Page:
In all honesty, it's one of those things where you have to train it to do it. You have to do a million head takes and a million reactions to the ground to get your body used to hitting the deck.
How much work goes into making you look as identical as possible to the star you're doubling?
It depends on the film, but generally a lot of work goes into it. Usually, body type and size are the most important because we wear wigs a lot, and having the same wardrobe on really does help. Body type, height, size are the most important. They put a ton of work into it. I've had costumes where I have a different body type than the actress, so they've added some hips to me. Or they've face-replaced me on some films if they want to see more of the fighting, a little more intensely. Also, as a stunt double, it's partly your job to do your best to hide your face. That's usually the biggest problem is seeing that it's not the actor's face, so we spend a lot of time trying to get hair in front of our eyes or looking down.
How often do you train alongside the actor?
It depends on the film. For example, I doubled Scarlett Johansson as the Black Widow for the last few Marvel films, and we've been able to work together pretty tightly because she really wanted to get in amazing fight shape. We worked really hard with her to perfect the choreography and a lot of the moves. We get weeks and weeks to work with her usually that way, when we get to the fight, the choreography is down: She gets it, I get it, and we've already created this seamless pattern of movement.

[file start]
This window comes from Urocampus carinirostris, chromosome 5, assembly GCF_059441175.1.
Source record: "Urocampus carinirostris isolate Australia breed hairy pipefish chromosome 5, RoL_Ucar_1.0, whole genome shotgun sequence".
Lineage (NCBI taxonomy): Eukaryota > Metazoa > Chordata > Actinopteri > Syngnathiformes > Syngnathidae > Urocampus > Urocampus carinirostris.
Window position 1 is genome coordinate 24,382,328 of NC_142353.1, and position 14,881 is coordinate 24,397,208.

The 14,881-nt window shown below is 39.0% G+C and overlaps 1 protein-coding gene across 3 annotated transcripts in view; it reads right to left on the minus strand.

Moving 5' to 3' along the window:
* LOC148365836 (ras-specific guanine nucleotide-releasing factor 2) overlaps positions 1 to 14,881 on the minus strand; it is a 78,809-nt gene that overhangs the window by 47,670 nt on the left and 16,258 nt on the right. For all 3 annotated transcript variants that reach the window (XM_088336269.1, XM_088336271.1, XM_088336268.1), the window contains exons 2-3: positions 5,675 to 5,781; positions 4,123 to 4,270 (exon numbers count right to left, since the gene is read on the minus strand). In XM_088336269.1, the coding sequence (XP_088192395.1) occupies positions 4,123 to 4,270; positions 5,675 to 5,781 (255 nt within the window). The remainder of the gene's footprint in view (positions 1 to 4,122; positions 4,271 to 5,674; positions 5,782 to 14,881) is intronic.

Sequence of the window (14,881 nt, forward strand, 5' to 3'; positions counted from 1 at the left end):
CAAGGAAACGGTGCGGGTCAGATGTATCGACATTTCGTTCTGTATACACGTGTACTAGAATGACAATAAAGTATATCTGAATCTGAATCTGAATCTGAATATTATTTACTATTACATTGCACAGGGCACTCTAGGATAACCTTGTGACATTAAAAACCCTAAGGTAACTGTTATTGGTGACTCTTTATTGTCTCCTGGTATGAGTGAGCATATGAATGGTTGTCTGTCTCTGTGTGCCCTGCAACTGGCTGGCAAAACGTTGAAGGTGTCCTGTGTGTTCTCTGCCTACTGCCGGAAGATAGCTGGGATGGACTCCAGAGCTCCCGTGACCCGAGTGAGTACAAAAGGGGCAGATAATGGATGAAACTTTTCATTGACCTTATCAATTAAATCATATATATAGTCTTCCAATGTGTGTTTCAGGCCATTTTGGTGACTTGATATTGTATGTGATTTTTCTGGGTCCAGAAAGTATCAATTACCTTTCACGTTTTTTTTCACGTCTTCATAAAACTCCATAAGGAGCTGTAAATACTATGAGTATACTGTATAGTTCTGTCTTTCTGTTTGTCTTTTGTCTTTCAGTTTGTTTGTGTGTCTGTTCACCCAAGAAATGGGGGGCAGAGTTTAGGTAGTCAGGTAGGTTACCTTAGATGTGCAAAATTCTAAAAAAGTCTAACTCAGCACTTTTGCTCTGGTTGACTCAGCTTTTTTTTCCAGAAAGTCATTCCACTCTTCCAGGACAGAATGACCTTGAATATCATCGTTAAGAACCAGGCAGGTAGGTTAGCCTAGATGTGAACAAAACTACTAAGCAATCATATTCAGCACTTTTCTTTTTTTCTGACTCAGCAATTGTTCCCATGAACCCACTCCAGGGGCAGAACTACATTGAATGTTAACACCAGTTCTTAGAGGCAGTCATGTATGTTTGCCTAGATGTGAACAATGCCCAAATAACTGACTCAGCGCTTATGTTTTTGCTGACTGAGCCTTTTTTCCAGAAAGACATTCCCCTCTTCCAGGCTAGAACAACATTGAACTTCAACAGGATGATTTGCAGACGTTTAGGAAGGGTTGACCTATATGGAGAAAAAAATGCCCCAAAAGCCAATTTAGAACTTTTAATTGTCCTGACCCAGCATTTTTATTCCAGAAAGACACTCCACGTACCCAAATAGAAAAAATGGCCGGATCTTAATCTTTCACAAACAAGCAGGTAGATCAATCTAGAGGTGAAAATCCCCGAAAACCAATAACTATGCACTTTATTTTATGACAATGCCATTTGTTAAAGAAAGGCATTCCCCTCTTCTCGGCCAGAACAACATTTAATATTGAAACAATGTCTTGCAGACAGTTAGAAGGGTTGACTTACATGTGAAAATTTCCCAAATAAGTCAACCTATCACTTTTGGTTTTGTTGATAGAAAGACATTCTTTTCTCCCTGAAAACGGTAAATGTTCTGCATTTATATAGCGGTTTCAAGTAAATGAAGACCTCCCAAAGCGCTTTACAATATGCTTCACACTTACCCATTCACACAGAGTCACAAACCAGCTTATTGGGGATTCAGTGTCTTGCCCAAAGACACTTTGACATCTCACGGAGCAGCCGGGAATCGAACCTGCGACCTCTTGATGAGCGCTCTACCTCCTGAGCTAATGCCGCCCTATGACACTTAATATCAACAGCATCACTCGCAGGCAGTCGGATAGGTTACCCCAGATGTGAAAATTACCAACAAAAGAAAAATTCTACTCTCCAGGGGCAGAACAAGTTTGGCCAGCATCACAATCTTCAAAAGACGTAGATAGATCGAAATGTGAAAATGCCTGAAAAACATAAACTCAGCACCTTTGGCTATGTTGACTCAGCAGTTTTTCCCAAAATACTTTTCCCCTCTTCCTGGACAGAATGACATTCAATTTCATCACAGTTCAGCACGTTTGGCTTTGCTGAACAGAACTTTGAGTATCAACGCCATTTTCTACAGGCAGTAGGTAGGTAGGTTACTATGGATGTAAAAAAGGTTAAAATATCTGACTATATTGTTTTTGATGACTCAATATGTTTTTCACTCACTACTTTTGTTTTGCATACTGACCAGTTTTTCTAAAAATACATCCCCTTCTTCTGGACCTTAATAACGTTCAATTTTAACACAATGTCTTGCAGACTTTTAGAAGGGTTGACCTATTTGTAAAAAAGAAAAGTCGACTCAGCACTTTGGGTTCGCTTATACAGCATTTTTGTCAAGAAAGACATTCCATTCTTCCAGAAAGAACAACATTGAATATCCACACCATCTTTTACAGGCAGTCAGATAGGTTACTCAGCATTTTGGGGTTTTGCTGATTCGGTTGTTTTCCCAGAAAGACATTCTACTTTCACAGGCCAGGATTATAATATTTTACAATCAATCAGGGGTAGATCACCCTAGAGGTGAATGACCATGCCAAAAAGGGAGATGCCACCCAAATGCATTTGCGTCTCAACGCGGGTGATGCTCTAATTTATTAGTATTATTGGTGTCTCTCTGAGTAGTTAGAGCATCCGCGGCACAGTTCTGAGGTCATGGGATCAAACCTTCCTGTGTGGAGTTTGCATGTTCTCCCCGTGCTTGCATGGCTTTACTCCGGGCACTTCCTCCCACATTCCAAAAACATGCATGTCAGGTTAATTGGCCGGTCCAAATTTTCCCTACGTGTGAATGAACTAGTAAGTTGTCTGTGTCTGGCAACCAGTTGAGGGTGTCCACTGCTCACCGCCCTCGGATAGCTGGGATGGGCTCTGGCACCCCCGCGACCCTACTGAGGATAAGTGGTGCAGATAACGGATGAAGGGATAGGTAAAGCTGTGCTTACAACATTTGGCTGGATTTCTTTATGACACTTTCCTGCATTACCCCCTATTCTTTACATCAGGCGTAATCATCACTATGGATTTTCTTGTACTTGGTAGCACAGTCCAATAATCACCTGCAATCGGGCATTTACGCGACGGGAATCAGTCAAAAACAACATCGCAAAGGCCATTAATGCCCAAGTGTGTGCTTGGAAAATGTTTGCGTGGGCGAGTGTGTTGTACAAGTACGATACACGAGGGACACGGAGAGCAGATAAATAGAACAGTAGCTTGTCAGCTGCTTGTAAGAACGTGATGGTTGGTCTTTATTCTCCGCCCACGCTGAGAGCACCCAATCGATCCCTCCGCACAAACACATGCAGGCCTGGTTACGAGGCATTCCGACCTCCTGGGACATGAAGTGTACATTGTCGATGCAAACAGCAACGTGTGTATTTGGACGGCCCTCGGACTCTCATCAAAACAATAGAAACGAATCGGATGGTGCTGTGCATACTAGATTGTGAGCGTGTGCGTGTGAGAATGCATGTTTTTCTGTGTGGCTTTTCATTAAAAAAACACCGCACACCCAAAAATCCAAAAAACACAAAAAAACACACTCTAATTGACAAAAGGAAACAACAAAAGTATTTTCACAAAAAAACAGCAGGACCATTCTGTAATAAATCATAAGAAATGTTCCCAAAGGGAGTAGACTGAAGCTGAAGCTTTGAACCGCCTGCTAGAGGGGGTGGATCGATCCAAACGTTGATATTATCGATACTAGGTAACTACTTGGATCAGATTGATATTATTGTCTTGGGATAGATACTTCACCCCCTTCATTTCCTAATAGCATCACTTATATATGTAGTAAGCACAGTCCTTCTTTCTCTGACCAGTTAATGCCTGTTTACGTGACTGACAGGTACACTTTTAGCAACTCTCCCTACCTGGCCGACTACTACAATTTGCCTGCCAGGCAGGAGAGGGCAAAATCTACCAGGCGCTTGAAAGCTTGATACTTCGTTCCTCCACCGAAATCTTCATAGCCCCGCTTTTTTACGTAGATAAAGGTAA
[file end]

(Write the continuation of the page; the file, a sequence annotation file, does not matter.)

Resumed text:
So what are the biggest misconceptions about your line of work?
Often when I talk to people and I say that I'm a stunt double, a lot of times they say, "Oh, really? I thought stunt doubles were really thick and butch and muscular." There's a big misconception there, because we double these tiny, beautiful, in-shape actors, you have to be the same size.
What are some of the more dangerous stunts you've done? Is there anything that would really scare the crap out of most other people?
One of my bigger stunts recently was I did a cannon roll in a car, where they put this thing in your backseat, you drive down the road, hit your mark, hit the button, and there's a dowel that's pushed through floor and it launches your car into the air and you flip in the air. That was a little on the dangerous side.
How about ones that don't involve cars?
Often there will be explosions going off near you and obviously they're very dangerous. You have to be in the right spot to not get hurt but close enough so it looks like it almost could have caught you. A lot of times jumping through windows where they're popping tempered glass when you fly through, you usually get a little bit nicked up because glass is glass. Sometimes you're on a cable hanging 75 or 80 feet above a building as they drop you 40 feet or something.
A lot of times, stunts can be a bit painful, you get banged up or bruised up, but there are definitely times when a stunt is very dangerous and, if not all the players have their cards lined up in a row, you can get seriously injured.
Do you draw the line at any kind of stunts?
I don't do nude stunts, so there's that. Actually, I was asked to double Jennifer Aniston one time and be covered in bees and I said no. I'm not allergic, but I just didn't feel like I wanted to be covered in a bunch of bees.
Are you booked for the rest of these Marvel movies?
I will decline to answer that.